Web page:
Finding Money To Fuel Growth – Grow Great Small Business Daily Brief – July 11, 2018

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Finding Money To Fuel Growth – Grow Great Small Business Daily Brief – July 11, 2018

Bootstraping. You take no debt and fund it all yourself. Some way. Some how.

Family and friends. You take on debt from the people closest to you. The people who believe in you and are willing to help you.

Angels. They’ve got money to invest and are willing to bet on you, or your idea because they hope to get a good return.

VC’s. Venture capitalists are in the business of making bets on founders, or the idea of a founder. They’re willing to invest much more than typical angels, and they’re likely looking for an exit strategy within 5 years or so. 

Loans. Whether SBA, banks or some other source, many business owners get financing for a variety of things.

Money has been plentiful in the last few years. Lots of companies have succeeded in raising multiple rounds of funding, especially tech companies. 

I’m not about to take a deep dive into all the options out there. For starters, I’m not qualified. And this is a daily, under 10-minutes podcast. Besides, I have no way of knowing your specific situation. I’m not a fan of brainiacs who preach absolutes. “You must” or “You should” aren’t optimal ways to start any sentence in a conversation with business owners. We tend to bristle at such things. But the world is filled with experts who enjoy telling us all exactly what we should do. The only thing I know that we all should do is figure it out for ourselves. Yes, I’m a big fan of surrounding ourselves with others who will help us do it, but we each have our own path. It’s one aspect of business building that’s exciting.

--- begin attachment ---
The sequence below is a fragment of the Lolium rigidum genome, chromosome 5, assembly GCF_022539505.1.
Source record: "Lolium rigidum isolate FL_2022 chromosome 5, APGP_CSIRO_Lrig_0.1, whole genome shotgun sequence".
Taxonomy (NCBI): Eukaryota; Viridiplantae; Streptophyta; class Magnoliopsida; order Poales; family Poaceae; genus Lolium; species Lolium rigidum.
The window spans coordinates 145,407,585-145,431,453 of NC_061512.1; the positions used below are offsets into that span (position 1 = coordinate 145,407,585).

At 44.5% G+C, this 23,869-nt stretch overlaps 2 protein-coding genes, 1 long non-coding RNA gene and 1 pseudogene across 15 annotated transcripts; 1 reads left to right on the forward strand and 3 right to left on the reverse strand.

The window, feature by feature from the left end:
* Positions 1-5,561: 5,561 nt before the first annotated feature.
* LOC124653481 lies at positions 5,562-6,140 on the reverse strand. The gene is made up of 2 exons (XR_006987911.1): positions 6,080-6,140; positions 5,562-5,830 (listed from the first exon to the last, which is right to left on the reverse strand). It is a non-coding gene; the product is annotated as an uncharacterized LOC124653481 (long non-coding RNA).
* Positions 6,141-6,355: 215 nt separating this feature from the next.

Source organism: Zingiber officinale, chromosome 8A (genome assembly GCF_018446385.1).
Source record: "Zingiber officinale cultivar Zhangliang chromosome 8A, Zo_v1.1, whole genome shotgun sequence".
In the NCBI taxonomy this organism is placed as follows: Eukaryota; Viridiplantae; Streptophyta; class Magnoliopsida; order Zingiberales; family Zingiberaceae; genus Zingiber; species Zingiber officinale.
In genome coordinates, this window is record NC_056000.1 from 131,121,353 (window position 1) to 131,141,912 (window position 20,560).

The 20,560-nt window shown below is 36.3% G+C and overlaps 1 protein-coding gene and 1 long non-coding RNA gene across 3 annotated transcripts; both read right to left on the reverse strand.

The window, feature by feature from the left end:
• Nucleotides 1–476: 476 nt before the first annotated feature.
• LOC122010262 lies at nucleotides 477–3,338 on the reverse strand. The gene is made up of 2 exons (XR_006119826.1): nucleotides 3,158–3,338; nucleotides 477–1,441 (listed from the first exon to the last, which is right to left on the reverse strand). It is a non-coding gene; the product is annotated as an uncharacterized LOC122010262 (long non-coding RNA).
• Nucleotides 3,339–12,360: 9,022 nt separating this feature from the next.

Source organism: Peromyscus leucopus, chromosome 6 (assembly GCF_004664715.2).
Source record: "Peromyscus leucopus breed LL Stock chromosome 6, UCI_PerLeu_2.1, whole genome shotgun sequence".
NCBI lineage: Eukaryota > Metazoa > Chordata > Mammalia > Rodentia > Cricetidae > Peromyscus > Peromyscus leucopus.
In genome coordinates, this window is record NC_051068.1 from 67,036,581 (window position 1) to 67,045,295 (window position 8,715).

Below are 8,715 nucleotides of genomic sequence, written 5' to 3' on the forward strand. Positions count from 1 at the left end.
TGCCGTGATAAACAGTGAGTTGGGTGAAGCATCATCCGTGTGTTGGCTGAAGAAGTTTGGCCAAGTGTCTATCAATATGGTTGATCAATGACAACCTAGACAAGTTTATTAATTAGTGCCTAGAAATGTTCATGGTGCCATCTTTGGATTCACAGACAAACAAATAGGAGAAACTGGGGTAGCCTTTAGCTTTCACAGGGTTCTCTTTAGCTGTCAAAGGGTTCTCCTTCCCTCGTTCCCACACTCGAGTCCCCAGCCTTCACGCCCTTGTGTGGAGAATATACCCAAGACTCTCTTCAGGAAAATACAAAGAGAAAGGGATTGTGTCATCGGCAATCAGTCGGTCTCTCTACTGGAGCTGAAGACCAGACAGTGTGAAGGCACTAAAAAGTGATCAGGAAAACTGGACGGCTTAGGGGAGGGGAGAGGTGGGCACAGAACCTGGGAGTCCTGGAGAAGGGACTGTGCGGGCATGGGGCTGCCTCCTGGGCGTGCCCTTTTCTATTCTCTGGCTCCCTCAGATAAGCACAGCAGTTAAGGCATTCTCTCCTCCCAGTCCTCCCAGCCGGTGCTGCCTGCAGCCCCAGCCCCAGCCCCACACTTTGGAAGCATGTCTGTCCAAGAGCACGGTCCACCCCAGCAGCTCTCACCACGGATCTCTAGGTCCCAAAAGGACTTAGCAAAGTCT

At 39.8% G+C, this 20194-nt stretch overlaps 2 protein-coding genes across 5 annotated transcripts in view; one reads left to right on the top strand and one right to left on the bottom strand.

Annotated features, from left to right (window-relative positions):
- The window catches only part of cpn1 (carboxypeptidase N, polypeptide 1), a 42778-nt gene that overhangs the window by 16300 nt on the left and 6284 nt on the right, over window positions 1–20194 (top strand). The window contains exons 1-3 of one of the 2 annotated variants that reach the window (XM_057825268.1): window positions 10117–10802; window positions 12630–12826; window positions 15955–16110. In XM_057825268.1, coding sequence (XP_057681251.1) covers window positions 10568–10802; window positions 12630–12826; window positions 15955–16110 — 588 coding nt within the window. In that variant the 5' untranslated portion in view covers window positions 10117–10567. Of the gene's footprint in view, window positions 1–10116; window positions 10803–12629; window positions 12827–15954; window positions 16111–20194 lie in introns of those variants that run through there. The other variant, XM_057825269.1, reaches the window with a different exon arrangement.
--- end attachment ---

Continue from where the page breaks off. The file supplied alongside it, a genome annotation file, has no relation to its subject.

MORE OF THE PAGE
We have to find money to fuel our growth. That much is certain. And depending on the stage and size of your company, that can look very different for each of us. There are some basic principles that never grow old or obsolete though. 

Traction, which is something we all want because without it we don’t get growth, can be hard to achieve. Business is fundamentally about working hard to get momentum, then working even harder to stay in the momentum for as long as possible.